I hope that makes sense.
This sounds intriguing...but I'm concerned about following up such a strict program with 5.2, that one might fall victim to famine reaction and have problems with excessive hunger. Sigh. And just because it works for actual diabetics, doesn't mean it's equally good for those not diabetic. I'm also concerned about the mindset of "trying something new" that's part of the diet mentality, which I'm trying to leave behind. Yes, I'd like to lose more weight, but want to remember why I'd abandoned other weight loss methods before starting 5.2; been there, done that, don't want to go through that again. I might read the book, but am not convinced this is something I want to do.
Surely the whole idea of the Newcastle work was to offer those with . or at serious risk of developing , type 2 diabetes strategies to manage their condition. I find it worrying that people might be looking at this as simply part of a weight loss strategy.

This was a very serious business for my friend who faced a lifetime of medication which might not have guaranteed that he was free of medical complications which accompany diabetes. The Newcastle regime worked for him, but he still has to pay very careful attention to his intake of carbohydrates in order to keep his blood glucose levels within reasonable limits.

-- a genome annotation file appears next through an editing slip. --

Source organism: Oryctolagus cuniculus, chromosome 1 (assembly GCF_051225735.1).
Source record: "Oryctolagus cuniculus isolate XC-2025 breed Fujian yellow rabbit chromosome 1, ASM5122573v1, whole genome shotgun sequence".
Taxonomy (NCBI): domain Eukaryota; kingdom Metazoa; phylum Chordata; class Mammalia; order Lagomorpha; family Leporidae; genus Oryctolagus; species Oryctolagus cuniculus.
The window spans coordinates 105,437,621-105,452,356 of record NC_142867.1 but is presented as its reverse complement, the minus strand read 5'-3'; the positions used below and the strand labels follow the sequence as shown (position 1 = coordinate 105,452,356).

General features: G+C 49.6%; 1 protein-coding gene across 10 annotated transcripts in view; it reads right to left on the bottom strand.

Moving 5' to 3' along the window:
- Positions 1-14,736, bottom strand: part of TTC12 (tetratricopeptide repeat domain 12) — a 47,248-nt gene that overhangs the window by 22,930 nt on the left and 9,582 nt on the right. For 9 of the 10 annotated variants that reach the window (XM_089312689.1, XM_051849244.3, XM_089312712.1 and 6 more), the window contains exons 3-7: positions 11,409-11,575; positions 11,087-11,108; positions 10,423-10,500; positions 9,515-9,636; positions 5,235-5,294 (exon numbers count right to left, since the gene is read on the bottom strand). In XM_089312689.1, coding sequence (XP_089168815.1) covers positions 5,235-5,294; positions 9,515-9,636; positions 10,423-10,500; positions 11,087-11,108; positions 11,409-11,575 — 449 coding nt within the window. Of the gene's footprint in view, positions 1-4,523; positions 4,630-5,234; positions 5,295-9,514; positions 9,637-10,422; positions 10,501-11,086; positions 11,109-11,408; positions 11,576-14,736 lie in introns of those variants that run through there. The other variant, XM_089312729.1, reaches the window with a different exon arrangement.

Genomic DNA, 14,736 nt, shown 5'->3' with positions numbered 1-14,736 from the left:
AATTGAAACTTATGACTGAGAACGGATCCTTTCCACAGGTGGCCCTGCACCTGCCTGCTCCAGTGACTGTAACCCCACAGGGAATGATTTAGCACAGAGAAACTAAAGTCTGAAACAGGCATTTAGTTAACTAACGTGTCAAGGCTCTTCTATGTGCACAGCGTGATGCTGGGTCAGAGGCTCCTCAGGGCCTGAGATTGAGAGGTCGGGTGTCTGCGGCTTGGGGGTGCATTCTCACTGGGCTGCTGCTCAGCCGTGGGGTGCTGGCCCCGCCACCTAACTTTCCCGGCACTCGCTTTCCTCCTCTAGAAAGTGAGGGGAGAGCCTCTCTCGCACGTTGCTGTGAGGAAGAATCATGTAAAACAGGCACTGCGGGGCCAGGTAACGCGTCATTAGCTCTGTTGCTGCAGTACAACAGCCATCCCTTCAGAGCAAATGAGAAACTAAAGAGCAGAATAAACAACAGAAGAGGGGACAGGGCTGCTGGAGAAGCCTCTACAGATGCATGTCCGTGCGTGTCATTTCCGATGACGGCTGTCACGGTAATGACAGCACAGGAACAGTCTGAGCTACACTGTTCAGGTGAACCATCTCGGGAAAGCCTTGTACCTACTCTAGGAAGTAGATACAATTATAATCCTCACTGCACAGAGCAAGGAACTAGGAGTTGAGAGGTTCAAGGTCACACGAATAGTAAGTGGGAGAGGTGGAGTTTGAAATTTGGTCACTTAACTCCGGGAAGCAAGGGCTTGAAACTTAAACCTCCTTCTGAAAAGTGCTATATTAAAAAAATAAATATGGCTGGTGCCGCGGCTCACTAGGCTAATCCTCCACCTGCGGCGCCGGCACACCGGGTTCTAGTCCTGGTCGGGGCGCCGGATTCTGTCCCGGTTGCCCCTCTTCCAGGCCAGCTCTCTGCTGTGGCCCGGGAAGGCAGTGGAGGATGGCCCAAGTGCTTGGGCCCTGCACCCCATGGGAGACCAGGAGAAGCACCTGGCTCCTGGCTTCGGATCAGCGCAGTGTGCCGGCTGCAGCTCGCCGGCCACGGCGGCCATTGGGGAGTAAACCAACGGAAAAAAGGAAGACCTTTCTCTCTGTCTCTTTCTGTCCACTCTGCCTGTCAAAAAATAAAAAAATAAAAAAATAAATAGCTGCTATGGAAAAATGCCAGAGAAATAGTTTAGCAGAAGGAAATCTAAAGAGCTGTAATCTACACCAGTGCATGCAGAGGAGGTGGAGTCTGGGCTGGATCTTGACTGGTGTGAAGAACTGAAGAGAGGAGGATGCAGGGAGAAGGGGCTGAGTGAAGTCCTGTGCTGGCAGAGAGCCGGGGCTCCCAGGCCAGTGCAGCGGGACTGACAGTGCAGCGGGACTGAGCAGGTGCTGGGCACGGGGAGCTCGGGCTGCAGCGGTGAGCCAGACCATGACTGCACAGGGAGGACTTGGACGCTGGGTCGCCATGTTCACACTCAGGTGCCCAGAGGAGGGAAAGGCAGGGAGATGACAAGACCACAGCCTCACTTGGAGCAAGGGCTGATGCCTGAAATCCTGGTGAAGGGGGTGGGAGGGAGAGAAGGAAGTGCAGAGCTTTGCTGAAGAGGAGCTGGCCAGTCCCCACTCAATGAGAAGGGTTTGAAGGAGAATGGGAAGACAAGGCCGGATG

DAILY MAIL NEWSPAPER (UK) Adapted from The Eight-Week Blood Sugar Diet: Lose Weight Fast And Reprogramme Your Body by Michael Mosley (Short Books, £8.99). © Michael Mosley 2016.

Eat to beat diabetes: As millions of Brits battle the deadly condition the creator of the 5:2 diet shows how YOU can reverse it... in just eight weeks
Read more: http://www.dailymail.co.uk/health/artic ... z3xXSveo3Y
Follow us: @MailOnline on Twitter | DailyMail on Facebook
In Monday’s Mail, I’ll explain more about how you can lose weight, improve your health and get your blood sugar under control. And all this while eating tasty and wholesome food that will keep you feeling fuller for longer. I will also explain the sort of tests and precautions you should take before starting.
Here is the link to the article in Monday's Daily Mail:
http://www.dailymail.co.uk/health/artic ... ealth.html